[Originally published by O’Dwyer’s.]
When O’Dwyer’s asked me to write up my thoughts on the state of public relations trends and the challenges of managing a PR agency in 2014, my first response was, well, ambivalence. Why? In short, my outlook is both bleak and upbeat.
If I had a nickel for every time I’ve read that PR is dead, dying or—at the very least—mortally wounded, I’d be banking a lot of coin rolls. So, though I think the rumors of its demise have been greatly exaggerated, I do think that public relations is in the midst of massive disruptions, upheavals, transitions and identity crises. We’ve all known for years that the old models of communication no longer work in this always-on age of social media, with a completely connected, insanely empowered consumer—and I mean “insanely empowered” as a good thing. But now when I say the old models no longer work, I mean the models we had in place just a few months ago.
Change is coming constantly—and fast. The industry needs to do more to keep up, and we PR professionals need to get over the traditional hang-ups that have held us back for far too long. My hope is that we can guide the industry through a true metamorphosis. And I’m optimistic that we can—if we aren’t afraid of some serious reinvention (it’s one of the trends I’ve been seeing for the general population, so doesn’t it make sense that PR should jump in, too?).
Having spent much of my career in advertising, I still can’t help comparing it with PR. Sometimes I miss the macho swagger of advertising, and I’ve long felt that public relations suffers from excessive femaleness. I don’t mean the number of X chromosomes in a given office (though a case could be made for that, too). I mean the attitude. PR can often be demure, polite and afraid to make too aggressive a grab on anyone’s attention. It’s an industry, unfortunately, that has been too willing to play it safe and follow the rules.
Last summer I wrote an opinion piece decrying an industry that was too feminized and politically correct. PC strictures have made too many people in PR timid, afraid to challenge the boundaries, and too willing to stay in a place where the risks are low—but (good to keep in mind) so are the rewards. When the Drum and Business Insider picked up the piece, the comments surprised me. Among them: “So men are better liars? That’s the message?”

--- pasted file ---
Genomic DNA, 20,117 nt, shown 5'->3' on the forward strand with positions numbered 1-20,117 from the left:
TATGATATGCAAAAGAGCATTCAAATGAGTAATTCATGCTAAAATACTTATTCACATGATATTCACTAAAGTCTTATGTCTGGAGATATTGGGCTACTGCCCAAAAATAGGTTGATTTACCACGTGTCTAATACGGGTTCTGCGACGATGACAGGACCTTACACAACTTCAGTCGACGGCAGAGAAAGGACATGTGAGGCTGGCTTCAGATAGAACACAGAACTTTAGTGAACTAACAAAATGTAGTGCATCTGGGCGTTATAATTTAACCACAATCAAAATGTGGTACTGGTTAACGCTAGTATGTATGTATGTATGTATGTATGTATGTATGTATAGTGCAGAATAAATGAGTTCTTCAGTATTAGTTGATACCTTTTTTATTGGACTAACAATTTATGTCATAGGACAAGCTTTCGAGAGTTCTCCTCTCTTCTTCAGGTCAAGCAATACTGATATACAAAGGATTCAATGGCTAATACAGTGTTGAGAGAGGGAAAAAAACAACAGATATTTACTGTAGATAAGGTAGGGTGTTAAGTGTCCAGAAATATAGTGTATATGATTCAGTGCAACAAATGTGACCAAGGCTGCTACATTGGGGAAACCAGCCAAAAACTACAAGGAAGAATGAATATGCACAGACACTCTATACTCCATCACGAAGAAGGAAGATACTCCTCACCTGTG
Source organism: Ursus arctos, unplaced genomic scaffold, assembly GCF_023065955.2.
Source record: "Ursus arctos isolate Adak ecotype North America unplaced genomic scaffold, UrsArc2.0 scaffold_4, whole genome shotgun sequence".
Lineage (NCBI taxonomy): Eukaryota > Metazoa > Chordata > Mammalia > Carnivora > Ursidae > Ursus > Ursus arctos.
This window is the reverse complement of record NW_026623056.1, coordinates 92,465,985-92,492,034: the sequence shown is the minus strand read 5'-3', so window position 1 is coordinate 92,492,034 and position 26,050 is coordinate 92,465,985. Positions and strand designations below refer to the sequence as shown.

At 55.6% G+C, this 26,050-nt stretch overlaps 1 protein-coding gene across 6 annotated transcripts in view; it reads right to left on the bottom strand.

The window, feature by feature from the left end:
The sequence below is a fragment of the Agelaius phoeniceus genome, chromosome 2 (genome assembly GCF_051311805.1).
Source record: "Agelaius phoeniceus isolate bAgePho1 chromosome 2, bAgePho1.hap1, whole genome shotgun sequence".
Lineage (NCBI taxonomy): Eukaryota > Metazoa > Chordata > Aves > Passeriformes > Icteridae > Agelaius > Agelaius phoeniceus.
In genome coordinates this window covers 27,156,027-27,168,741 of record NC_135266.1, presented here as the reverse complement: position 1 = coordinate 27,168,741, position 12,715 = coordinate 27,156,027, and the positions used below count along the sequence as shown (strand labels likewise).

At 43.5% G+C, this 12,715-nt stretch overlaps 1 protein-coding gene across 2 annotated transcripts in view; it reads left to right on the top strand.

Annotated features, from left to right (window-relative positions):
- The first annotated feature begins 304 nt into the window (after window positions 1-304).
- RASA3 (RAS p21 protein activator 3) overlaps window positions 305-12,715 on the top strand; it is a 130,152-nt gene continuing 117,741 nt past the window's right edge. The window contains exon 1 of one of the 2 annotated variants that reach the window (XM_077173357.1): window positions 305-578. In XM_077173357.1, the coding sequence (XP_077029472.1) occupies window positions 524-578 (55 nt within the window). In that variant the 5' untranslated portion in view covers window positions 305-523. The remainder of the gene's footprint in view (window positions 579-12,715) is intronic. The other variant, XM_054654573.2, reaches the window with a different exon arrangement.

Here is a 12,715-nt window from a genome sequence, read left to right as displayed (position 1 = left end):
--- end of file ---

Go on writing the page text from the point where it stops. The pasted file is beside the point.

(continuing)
That’s not the message. PR professionals should not lie—especially now, when they’re guaranteed to get caught (remember those insanely empowered consumers)—and neither should ad people. But we need to adopt some of the ad world’s confidence, swagger and, I will even say, ballsiness, which is by definition a masculine descriptor.
We need to get over any inferiority complex we have about our relation to the ad side of the equation. What we do is different but no less valuable. We need to know that, even when clients don’t always get it and procurement is threatening to turn us into purveyors of widgets.
The good news for now is that PR has a tremendous opportunity to flourish. Some of the major PR trends of the day can be viewed in a positive light:
- The end of New York City as command central. Although many people who have built their careers in New York might lament that loss, think of the opportunities for young communicators in Providence, R.I., or Austin, Texas. And those of us still in New York can freely form partnerships with the best minds all over the country. (My agency is doing just that by supporting SocialProvidence, a social media consultancy run by two 23-year-old recent college graduates, and partnering with an Austinite to help launch her pad for “athletic leaks.” Don’t know what that is? You will.)
- Goodbye to the old networked era. You know, the one when we could work only with certain partners who happened to be owned by the same parent company. Now we’re free to form alliances more creatively. While the collaborative economy complicates certain things, it presents a world of opportunities to learn from one another—and our clients and constituents as well—and to present game-changing work.
- Hierarchies are being upended right and left. Today’s org charts look nothing like org charts from even a few years ago. Roles are more fluid, collaborative, nimble. We are acutely aware that age isn’t what matters anymore. (In fact, it’s a liability, unless you work hard to reinvent yourself and stay relevant; the older, more expensive employees seem to be the first to go in any reorg.) Now everyone can have a place at the table. Years of experience don’t matter as much as expertise, passion and courage. There is nothing more infuriating than someone who tells me they deserve a title because of their years of experience. I would rather be called by my first name (a trend) than be referred to by any corporate label.
All these changes mean we must stick with straight talk. There’s no longer any interest in people who speak in jargon. What matters is communicating directly with one another—and with our audiences.
Direct communication, courage and passion … those sound like the hallmarks of a healthy future for PR to me. Do you agree?